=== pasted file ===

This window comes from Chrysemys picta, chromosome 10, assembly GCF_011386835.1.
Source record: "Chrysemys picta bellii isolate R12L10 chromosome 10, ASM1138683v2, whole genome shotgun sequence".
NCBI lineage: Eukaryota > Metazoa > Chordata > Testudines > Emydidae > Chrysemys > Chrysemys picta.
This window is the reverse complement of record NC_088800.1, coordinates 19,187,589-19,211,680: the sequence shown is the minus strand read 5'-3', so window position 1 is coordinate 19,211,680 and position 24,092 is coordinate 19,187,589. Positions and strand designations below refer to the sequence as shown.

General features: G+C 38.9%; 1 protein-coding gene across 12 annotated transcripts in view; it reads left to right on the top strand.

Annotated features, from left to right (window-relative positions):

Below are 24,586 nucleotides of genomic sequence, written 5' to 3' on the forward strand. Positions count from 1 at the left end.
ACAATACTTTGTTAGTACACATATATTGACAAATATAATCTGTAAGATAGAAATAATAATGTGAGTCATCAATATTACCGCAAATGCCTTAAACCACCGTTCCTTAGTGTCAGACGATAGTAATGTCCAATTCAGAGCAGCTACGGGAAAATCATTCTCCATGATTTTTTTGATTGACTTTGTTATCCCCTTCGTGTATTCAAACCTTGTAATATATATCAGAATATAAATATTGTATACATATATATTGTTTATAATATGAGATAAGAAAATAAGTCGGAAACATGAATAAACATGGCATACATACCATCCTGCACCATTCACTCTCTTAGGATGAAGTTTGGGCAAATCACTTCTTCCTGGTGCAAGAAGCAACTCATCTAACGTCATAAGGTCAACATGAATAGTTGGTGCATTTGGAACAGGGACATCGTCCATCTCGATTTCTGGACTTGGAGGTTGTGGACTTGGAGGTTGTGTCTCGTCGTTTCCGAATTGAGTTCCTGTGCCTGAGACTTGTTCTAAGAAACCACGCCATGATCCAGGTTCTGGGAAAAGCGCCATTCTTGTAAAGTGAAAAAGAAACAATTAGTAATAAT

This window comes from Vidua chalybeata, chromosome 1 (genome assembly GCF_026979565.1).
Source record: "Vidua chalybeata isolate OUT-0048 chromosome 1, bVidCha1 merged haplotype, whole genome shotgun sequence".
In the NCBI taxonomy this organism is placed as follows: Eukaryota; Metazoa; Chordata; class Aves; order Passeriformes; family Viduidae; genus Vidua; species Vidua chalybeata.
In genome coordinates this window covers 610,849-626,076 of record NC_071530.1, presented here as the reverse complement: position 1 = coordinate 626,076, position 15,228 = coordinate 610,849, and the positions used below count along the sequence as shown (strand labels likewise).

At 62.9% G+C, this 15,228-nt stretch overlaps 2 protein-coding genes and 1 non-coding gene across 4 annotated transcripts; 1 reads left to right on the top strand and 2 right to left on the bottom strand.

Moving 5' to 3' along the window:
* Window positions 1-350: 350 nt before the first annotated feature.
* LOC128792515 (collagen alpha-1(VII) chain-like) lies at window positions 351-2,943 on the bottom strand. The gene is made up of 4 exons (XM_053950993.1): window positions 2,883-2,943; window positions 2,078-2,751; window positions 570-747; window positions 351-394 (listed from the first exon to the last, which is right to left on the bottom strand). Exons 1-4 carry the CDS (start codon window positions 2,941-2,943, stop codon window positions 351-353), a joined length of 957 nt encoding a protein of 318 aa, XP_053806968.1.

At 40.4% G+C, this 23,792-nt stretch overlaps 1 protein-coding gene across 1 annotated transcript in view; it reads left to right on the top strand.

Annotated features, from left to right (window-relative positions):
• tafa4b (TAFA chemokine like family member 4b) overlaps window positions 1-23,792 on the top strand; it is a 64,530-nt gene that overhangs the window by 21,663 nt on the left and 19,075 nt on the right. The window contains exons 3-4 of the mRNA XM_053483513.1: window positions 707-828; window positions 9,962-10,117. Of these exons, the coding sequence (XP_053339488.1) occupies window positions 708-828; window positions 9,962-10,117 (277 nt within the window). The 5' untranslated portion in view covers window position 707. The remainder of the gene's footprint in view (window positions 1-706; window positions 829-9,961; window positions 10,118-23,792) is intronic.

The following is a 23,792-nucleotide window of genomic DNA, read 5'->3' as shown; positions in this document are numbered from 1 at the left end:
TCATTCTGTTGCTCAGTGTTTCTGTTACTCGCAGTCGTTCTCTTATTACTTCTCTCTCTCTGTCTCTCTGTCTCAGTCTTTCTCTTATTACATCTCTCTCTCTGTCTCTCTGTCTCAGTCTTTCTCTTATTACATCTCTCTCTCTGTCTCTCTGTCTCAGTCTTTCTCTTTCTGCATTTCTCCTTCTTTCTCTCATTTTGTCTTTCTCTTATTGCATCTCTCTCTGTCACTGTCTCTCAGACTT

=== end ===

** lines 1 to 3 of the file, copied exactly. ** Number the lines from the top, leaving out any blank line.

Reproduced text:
This window comes from Chrysemys picta, chromosome 10, assembly GCF_011386835.1.
Source record: "Chrysemys picta bellii isolate R12L10 chromosome 10, ASM1138683v2, whole genome shotgun sequence".
NCBI lineage: Eukaryota > Metazoa > Chordata > Testudines > Emydidae > Chrysemys > Chrysemys picta.